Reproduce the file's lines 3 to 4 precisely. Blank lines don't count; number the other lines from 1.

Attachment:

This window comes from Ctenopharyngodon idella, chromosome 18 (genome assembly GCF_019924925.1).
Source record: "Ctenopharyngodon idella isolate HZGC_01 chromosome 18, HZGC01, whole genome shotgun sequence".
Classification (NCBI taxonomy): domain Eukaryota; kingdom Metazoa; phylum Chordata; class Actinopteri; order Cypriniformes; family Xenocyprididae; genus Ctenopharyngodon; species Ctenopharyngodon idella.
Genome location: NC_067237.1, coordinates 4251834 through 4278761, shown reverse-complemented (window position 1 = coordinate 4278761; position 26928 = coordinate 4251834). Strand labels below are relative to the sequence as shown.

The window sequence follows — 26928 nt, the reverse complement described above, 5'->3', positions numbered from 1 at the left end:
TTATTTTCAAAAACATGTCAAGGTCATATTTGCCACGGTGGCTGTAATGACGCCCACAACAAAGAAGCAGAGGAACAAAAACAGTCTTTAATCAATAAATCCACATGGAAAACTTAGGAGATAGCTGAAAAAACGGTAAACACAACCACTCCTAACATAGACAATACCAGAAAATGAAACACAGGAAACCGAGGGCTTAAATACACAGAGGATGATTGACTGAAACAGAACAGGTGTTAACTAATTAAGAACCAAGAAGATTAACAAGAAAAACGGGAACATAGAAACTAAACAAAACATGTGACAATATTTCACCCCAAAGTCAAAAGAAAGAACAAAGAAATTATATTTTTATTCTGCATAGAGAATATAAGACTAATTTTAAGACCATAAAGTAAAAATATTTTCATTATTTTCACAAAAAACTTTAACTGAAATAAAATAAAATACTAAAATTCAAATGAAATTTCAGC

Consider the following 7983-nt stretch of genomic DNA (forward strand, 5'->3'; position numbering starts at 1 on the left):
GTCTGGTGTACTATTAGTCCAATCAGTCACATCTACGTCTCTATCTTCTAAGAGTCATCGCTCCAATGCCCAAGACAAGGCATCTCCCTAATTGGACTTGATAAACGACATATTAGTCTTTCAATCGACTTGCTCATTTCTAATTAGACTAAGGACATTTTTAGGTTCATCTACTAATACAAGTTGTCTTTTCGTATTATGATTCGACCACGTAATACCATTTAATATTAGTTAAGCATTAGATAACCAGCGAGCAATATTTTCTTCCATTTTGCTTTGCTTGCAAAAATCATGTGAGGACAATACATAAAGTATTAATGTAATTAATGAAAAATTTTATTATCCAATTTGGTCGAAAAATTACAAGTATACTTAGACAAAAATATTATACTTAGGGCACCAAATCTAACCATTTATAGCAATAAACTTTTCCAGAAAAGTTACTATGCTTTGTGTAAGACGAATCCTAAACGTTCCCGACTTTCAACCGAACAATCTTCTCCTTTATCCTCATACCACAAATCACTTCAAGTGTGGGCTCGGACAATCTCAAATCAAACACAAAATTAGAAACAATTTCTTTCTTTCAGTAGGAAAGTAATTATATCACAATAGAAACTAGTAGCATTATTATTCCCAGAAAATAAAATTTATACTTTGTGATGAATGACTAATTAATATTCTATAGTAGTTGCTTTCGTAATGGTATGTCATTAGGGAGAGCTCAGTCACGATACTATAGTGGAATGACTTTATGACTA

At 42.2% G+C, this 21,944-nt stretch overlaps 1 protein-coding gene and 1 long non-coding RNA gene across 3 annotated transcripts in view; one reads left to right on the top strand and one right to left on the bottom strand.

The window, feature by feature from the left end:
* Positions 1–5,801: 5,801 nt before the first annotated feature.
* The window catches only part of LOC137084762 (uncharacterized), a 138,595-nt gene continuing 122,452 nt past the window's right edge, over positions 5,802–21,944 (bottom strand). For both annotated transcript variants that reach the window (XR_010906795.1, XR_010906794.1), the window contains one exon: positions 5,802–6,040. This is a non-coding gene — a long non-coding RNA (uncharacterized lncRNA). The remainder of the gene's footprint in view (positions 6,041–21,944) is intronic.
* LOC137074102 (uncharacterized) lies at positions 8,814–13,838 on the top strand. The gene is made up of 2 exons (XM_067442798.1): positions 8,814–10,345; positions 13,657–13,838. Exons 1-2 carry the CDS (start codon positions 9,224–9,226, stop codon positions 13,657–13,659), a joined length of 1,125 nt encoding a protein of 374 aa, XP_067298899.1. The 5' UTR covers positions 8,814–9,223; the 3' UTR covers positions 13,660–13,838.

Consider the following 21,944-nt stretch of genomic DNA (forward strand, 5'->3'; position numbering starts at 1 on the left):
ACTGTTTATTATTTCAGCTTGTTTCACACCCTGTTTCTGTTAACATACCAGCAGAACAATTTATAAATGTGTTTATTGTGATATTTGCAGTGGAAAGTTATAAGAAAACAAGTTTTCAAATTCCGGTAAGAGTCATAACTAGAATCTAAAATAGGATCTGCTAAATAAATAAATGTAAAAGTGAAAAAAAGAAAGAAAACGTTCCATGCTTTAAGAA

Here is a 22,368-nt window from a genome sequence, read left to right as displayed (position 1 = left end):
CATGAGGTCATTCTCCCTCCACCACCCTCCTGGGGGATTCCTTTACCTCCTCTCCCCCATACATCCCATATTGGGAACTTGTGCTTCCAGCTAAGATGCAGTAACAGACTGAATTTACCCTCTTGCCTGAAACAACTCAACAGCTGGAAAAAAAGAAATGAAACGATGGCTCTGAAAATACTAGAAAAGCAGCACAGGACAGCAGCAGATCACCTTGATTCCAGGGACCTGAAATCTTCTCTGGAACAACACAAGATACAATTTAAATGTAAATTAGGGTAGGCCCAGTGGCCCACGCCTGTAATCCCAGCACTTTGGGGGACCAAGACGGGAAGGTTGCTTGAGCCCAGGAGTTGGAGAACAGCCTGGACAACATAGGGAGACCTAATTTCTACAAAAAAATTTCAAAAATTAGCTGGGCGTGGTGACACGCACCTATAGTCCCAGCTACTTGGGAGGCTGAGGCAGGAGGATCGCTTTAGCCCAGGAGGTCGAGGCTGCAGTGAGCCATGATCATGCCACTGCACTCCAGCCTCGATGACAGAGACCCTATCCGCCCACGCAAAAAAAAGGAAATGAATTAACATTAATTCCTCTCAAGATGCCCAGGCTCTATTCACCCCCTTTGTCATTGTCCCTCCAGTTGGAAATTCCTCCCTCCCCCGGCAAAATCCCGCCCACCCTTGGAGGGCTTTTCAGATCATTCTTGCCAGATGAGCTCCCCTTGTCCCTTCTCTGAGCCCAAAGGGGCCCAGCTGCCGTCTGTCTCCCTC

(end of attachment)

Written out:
Classification (NCBI taxonomy): domain Eukaryota; kingdom Metazoa; phylum Chordata; class Actinopteri; order Cypriniformes; family Xenocyprididae; genus Ctenopharyngodon; species Ctenopharyngodon idella.
Genome location: NC_067237.1, coordinates 4251834 through 4278761, shown reverse-complemented (window position 1 = coordinate 4278761; position 26928 = coordinate 4251834). Strand labels below are relative to the sequence as shown.